11. 11. Protected 11 Building an Enterprise Security Program Select Tech Stack  Determine your philosophy: – Do you want simplicity (e.g. fewer systems, SaaS)? – Or do you want more control/ flexibility (e.g. best-of-breed systems, hosted on-site, highly-integrated systems)?  Focus on improving areas of weakness within your program/ infrastructure – do NOT listen to sales pitches without thinking in terms of your prioritized risks/issues  If you’re early in your information security maturity, focus on something simple like your NIST CSF self- assessment and attacking the red areas
  12. 12. Protected 12 Select Tech Stack  As you mature, consider investing time in assessing yourself against MITRE’s ATT&CK™ (, where you can assess your posture against 12 attack tactics, which decompose into 283 specific attack types Building an Enterprise Security Program Initial Access (10 items) Execution (33 items) Persistence (58 items) Privilege Escalation (28 items) Defense Evasion (63 items) Credential Access (19 items) Discovery (20 items) Lateral Movement (17 items) Collection (13 items) Command and Control (21 items) Exfiltration (9 items) Impact (16 items) ATT&CK™ Matrix for Enterprise ▼
  13. 13. Protected 13 Design and Build the Team  Consider your insourcing/outsourcing approach  Early in an organization’s growth, they will likely dual-hat someone to own and oversee security, such as the IT leader  As an organization scales, they’ll need a head of security (e.g. CISO)  Determine how you want to structure your security personnel: – Centralized – enterprise-level, centralized function – Decentralized – distributed security personnel in individual business units/locations  As an organization scales, it should covers each of these security domains with personnel expertise/responsibilities/ownership: 1. Governance, Risk, and Strategy – Policy, Compliance, Strategy, Risk, Awareness, Business Continuity 2. Infrastructure Protection – Application security, data security, vulnerability management 3. Identity and Access Management – Identity Governance and Administration (IGA), Access Management 4. Security Operations – Monitoring and Detection, Incident Response, Threat Hunting, Vulnerability Assessment, Pen Testing, Red/Blue Teaming 5. Administrative Operations – e.g. Patch Management, System Administration, Change Management, Provisioning Building an Enterprise Security Program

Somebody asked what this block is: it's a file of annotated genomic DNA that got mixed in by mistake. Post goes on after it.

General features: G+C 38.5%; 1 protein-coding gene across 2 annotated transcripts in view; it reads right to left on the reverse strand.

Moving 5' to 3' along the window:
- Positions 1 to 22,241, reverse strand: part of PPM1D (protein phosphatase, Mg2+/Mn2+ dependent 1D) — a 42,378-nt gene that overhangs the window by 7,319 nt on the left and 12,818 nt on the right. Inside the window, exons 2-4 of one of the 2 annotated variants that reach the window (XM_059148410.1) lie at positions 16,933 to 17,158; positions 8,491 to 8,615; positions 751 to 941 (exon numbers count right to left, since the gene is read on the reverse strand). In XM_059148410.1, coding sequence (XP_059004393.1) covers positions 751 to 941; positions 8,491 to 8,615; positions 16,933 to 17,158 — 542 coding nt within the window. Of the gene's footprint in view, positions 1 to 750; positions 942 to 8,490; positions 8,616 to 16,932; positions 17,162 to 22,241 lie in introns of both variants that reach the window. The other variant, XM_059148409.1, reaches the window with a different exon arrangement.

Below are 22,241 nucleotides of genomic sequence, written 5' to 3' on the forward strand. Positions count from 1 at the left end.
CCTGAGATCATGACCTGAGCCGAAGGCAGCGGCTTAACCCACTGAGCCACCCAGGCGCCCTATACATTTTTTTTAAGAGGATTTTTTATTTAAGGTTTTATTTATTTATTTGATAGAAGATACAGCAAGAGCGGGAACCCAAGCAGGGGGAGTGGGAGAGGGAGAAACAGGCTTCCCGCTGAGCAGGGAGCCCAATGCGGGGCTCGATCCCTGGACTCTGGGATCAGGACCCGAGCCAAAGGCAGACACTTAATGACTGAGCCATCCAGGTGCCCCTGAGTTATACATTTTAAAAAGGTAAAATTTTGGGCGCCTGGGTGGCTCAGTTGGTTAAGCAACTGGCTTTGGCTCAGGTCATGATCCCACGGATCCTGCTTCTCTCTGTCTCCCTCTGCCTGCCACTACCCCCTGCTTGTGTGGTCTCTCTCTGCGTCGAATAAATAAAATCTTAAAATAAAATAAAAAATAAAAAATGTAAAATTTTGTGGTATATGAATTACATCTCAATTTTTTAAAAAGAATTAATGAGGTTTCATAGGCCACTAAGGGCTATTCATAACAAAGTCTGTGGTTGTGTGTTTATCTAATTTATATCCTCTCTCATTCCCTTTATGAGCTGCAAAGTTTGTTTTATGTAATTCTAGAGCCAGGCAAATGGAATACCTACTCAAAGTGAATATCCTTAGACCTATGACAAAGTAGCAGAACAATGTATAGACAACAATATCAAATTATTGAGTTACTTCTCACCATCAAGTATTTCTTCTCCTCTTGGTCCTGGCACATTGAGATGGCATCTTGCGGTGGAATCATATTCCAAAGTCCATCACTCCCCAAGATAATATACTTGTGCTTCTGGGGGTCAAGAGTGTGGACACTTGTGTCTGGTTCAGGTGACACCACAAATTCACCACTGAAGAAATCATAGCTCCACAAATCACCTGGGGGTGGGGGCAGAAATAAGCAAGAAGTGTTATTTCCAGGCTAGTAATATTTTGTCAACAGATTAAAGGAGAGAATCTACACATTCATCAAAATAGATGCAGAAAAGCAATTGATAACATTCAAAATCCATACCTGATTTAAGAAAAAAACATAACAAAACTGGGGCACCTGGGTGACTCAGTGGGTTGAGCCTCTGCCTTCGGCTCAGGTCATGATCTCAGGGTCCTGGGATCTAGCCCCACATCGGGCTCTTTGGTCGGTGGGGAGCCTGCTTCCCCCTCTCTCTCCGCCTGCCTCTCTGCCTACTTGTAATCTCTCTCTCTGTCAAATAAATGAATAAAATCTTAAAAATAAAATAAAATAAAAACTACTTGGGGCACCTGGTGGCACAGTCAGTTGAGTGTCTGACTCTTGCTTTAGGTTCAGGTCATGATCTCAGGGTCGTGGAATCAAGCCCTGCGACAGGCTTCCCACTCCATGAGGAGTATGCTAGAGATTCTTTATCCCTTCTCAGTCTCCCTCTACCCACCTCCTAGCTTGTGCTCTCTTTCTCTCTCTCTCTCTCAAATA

14. 14. Protected 14 Manage and Communicate Risk  Iteratively identify, capture, analyze, & update risks (use business vocab, not IT vocab)  Align budget requests and initiative selection/prioritization with risks to show business value  Do NOT use Fear, Uncertainty, and Doubt (FUD) – communicate in productive ways  Communicate your program’s posture/areas of weaknesses, based on a framework (e.g. CSF), and focus on threats/risks unique to your organization, not generic ones  Partner with business leaders – the head of InfoSec (e.g. CISO / Dir Infosec) should NOT own security risk, the business does, and the CISO helps facilitate/drive posture improvements  Your organization’s InfoSec risk exposure will never be zero! Building an Enterprise Security Program Current Risk Posture Target Risk Posture Low Maturity InfoSec Program High Maturity InfoSec Program